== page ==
Heronswood Biodiversity Audit

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There are certainly larger butterflies to observe in early to mid-spring, and the most common among them are from the Brushfoot family (Nymphalidae), notably the Tortoiseshells (Aglais and Nymphalis genera), and Angelwings and Commas (Polygonia genus). These genera enter diapause differently than the gossamer wings, able to withstand the cold as adults in natural crevasses or in abandoned, man-made structures.

On the ventral side of this family’s wings, many scales are colored in broken patterns and splotches of grays and browns. This coloration supports their suspended state as it camouflages them from predators to render their profile as a dead leaf. Mourning Cloak (Nymphalis antiopa), a cosmopolitan species the world over, frequents woodlands and neighboring forest openings along riparian corridors, and can be found consuming a variety of deciduous tree and shrub species as a caterpillar. Adults on the other hand prefer the sweetness of tree sap or even fermenting rotten fruit. Milbert’s Tortoiseshell (Aglais milberti) and Satyr Angelwing (Polygonia satyrus) enjoy a similar diet paired with flowers; however as caterpillars these species rely exclusively on nettles (Urtica sp.).

Another early butterfly from this family, the Green Comma (Polygonia faunus), is an all-around generalist feeder. Adults will nectar from flowers, puddle at mud, and visit herbivorous animal scat for nourishment. As a caterpillar, this species feeds on native willows, birches, and azaleas.

To round out a final group of butterflies present early this season are members from the Sulphurs, Marbles, and Whites family (Pieridae): Sara’s Orangetip (Anthocharis sara) and Margined White (Pieris marginalis). These species enter diapause as pupae, later flying by early to mid-March to seek out toothwort/bittercress (Cardamine sp.) and rockcress (Arabis sp.) as both a larval host plant and to drink nectar.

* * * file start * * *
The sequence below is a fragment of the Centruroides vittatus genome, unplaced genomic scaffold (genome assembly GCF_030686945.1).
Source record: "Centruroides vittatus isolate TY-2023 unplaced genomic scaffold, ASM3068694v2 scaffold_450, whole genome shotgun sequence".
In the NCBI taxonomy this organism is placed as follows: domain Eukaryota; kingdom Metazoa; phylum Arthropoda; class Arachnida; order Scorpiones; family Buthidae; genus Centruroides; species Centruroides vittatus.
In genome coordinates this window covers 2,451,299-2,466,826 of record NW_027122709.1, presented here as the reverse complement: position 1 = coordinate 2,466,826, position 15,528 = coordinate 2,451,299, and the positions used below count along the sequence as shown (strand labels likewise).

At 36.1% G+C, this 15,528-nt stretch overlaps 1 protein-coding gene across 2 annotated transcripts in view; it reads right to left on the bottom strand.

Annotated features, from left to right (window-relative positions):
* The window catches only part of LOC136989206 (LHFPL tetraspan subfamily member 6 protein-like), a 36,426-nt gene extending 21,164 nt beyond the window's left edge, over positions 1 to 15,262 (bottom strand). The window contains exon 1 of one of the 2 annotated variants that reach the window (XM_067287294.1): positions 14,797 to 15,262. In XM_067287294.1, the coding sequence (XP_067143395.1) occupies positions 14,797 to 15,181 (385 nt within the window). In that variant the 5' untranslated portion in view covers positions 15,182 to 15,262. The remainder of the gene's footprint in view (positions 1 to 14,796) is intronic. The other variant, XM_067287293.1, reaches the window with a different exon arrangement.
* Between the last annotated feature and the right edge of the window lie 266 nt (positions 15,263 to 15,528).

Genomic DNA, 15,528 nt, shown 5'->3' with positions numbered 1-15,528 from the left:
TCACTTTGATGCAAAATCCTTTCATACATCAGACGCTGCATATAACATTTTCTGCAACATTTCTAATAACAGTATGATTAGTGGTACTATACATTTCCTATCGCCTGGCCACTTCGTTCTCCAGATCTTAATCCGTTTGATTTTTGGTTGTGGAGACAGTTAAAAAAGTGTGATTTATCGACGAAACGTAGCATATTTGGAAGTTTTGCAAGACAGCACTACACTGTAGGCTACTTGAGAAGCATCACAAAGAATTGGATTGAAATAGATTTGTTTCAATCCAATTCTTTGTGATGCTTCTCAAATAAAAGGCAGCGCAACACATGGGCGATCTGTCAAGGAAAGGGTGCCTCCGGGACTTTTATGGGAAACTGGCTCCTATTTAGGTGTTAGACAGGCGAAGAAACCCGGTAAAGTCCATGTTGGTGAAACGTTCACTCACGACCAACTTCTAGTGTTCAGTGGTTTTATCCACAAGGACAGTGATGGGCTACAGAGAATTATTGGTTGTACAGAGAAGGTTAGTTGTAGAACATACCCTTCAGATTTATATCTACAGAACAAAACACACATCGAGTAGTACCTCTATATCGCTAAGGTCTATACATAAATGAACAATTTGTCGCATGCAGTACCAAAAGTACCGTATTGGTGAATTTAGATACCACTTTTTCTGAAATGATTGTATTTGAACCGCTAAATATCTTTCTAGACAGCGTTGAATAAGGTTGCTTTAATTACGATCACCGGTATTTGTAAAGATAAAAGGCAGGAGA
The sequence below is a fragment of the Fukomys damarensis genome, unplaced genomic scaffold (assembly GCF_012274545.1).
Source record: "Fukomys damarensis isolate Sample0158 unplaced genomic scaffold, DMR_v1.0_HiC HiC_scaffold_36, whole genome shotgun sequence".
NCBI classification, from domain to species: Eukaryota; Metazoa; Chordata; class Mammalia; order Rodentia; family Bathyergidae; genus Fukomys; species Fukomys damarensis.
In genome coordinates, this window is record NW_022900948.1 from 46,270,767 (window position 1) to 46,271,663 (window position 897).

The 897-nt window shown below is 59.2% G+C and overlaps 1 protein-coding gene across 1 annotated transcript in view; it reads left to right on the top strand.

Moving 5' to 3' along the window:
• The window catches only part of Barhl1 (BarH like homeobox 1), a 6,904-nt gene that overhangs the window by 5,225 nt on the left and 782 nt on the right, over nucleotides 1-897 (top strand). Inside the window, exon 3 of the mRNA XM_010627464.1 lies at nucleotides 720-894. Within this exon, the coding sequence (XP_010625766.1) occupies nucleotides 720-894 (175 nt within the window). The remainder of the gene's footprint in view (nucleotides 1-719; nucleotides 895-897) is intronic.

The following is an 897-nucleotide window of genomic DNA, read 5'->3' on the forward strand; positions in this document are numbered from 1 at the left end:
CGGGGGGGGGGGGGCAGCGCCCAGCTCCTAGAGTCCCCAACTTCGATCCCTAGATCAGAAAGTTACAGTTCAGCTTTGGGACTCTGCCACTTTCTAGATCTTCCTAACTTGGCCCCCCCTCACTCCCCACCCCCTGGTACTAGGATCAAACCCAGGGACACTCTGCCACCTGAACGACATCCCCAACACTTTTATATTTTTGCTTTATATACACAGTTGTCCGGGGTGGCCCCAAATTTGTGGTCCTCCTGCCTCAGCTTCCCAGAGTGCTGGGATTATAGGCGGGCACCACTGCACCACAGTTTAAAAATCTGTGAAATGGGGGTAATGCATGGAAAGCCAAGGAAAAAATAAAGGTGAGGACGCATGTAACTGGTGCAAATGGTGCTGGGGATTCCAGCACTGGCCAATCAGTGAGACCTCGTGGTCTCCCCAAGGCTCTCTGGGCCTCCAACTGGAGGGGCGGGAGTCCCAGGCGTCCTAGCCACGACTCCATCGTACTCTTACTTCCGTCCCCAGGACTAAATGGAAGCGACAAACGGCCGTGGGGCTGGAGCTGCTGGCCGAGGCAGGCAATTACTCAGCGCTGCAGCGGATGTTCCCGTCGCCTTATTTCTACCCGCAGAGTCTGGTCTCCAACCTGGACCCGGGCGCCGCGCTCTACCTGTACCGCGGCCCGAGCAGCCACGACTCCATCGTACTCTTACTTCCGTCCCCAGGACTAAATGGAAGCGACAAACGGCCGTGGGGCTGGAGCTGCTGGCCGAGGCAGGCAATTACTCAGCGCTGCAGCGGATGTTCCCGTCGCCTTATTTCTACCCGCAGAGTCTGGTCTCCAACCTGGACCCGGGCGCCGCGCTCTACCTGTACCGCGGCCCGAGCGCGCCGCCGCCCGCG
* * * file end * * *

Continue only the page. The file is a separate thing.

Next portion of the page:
The aforementioned species are not the only species present during spring, so keep an eye out as an astute observer for a few others not listed here, and be sure to have a camera or field guide handy.
Witnessing the gentle swell of butterfly activity as flowers and leaves emerge with warmth and sun to coax them from their slumber is encouraging with every new season of gardening.

Despite this, butterflies aren’t without their struggles. Reports in recent years of invertebrate population declines worldwide are affecting all manner of butterflies, too. Resources that serve as identification aides often list host and nectar plants. For the intrepid gardener that wishes to see more of their local species, these are a great place to start; but the support need not stop there! Simply making small maintenance changes to garden cleanup, like waiting to prune and cut back grass and perennials until new growth is emerging, can make a difference. Leave some spots to grow wild as native forest or border, and try to leave a layer of fallen leaf debris at the end of a season for overwintering stages. Providing sunny rocks to bask upon or moist, sandy spots to puddle at will also benefit all butterflies.

So long as food and shelter are provided for these delights of the animal world, their existence can be assured for future generations to inspire both curiosity and wonder.

Matt Jevnikar
Heronswood Horticulturist


Photo credit: butterfly.ucdavis.edu

Aglais milberti

Photo credit: BugGuide

Polygonia satyrus

Photo credit: butterfliesandmoths.org

Polygonia faunus

Photo credit: naba.org

Anthocharis sara

Photo credit: butterfly.ucdavis.edu

Pieris marginalis

Photo credit: butterfliesandmoths.org

Some helpful online resources:
Art Shapiro’s Butterfly Site
North American Butterfly Association
Butterflies and Moths of North America
NEA Free Learning Resources